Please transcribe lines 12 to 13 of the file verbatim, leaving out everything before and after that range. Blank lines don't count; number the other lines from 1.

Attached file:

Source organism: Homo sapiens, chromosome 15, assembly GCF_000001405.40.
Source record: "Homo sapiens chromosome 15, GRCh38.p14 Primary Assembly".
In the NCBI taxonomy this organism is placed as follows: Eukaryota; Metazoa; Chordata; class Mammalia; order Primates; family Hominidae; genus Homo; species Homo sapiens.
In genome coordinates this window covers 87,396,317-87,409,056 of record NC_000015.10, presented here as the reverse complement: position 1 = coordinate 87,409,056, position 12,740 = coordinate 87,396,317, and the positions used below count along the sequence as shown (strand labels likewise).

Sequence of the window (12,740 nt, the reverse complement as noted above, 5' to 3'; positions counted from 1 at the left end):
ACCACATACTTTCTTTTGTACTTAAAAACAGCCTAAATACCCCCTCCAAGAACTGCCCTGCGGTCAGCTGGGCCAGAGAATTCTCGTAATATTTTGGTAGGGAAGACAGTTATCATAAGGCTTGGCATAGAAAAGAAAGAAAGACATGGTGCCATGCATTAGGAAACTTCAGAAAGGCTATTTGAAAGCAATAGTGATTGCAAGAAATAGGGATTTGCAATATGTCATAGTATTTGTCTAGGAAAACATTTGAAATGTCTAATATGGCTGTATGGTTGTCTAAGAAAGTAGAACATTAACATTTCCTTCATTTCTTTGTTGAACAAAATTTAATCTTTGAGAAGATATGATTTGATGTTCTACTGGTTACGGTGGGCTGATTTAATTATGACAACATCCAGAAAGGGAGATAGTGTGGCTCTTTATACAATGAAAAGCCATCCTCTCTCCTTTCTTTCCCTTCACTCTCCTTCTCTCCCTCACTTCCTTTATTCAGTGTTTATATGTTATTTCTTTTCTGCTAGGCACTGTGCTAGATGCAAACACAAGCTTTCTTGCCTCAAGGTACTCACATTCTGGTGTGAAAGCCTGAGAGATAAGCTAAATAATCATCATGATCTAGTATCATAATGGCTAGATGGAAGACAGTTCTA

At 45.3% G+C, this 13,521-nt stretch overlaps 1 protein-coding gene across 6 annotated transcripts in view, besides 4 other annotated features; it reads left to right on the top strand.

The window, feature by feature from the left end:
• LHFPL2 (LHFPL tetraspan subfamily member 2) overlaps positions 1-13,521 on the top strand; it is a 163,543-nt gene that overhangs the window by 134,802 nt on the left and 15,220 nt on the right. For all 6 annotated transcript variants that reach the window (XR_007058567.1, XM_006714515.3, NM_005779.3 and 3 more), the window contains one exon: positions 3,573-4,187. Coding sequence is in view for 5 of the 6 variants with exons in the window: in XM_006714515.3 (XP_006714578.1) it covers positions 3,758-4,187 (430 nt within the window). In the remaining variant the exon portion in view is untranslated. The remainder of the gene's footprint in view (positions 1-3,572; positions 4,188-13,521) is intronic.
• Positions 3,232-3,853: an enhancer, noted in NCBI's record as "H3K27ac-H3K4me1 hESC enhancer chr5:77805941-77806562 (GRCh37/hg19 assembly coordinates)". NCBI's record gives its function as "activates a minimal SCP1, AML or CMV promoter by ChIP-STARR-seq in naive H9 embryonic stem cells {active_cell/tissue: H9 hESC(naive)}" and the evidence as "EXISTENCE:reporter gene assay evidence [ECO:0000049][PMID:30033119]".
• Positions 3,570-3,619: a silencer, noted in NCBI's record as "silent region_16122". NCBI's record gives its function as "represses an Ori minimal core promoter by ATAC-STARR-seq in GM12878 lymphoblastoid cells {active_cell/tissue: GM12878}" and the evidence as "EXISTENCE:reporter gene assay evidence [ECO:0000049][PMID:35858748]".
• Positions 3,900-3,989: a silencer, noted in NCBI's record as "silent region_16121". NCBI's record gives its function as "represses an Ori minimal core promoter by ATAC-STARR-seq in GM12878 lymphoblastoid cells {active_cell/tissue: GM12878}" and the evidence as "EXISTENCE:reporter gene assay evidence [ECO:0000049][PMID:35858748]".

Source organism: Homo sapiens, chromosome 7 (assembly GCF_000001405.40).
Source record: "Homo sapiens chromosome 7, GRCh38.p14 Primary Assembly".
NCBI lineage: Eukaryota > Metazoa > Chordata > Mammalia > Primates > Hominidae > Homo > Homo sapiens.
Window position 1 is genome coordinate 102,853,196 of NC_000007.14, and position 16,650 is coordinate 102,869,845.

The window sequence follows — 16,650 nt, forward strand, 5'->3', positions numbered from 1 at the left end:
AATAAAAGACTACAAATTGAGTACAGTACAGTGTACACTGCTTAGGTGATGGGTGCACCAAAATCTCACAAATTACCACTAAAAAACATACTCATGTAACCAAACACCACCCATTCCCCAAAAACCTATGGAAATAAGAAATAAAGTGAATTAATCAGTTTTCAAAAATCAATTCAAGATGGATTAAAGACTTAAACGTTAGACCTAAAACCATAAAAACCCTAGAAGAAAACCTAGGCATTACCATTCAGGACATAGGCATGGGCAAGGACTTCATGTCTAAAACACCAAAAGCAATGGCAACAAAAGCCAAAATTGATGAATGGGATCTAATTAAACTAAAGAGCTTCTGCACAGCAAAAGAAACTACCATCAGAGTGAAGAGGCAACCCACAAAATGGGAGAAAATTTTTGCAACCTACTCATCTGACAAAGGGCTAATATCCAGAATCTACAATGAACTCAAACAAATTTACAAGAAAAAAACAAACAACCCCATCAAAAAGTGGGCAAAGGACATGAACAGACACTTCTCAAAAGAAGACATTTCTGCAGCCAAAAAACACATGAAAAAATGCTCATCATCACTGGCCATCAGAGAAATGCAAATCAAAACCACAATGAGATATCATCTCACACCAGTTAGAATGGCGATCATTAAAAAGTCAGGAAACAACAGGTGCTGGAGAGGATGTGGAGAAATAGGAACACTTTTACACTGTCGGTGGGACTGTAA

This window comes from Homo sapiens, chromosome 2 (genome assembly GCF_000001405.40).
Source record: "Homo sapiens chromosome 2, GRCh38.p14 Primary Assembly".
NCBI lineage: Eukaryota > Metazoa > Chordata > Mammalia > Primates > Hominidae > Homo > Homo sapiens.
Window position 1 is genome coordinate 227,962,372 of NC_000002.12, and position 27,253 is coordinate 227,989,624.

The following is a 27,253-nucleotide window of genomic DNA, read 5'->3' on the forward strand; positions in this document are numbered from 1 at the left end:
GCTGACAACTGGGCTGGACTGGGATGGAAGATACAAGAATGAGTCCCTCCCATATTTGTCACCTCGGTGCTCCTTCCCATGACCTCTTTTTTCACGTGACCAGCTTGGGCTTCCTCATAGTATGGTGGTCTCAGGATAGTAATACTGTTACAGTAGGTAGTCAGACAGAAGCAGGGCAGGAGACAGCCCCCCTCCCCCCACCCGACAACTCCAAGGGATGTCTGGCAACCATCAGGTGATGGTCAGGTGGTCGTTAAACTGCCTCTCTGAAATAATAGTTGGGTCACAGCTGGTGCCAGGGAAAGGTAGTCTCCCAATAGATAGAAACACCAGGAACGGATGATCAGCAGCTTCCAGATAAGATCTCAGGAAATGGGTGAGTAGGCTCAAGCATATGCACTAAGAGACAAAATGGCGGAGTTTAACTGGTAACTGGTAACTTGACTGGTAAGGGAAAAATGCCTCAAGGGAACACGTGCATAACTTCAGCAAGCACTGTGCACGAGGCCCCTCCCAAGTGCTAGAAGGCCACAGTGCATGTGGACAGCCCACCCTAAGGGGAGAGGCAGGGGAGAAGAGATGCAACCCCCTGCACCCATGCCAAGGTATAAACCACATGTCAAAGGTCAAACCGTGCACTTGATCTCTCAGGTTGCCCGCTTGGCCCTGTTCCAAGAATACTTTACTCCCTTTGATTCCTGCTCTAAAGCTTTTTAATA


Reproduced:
• Positions 3,900-3,989: a silencer, noted in NCBI's record as "silent region_16121". NCBI's record gives its function as "represses an Ori minimal core promoter by ATAC-STARR-seq in GM12878 lymphoblastoid cells {active_cell/tissue: GM12878}" and the evidence as "EXISTENCE:reporter gene assay evidence [ECO:0000049][PMID:35858748]".

Source organism: Homo sapiens, chromosome 7 (assembly GCF_000001405.40).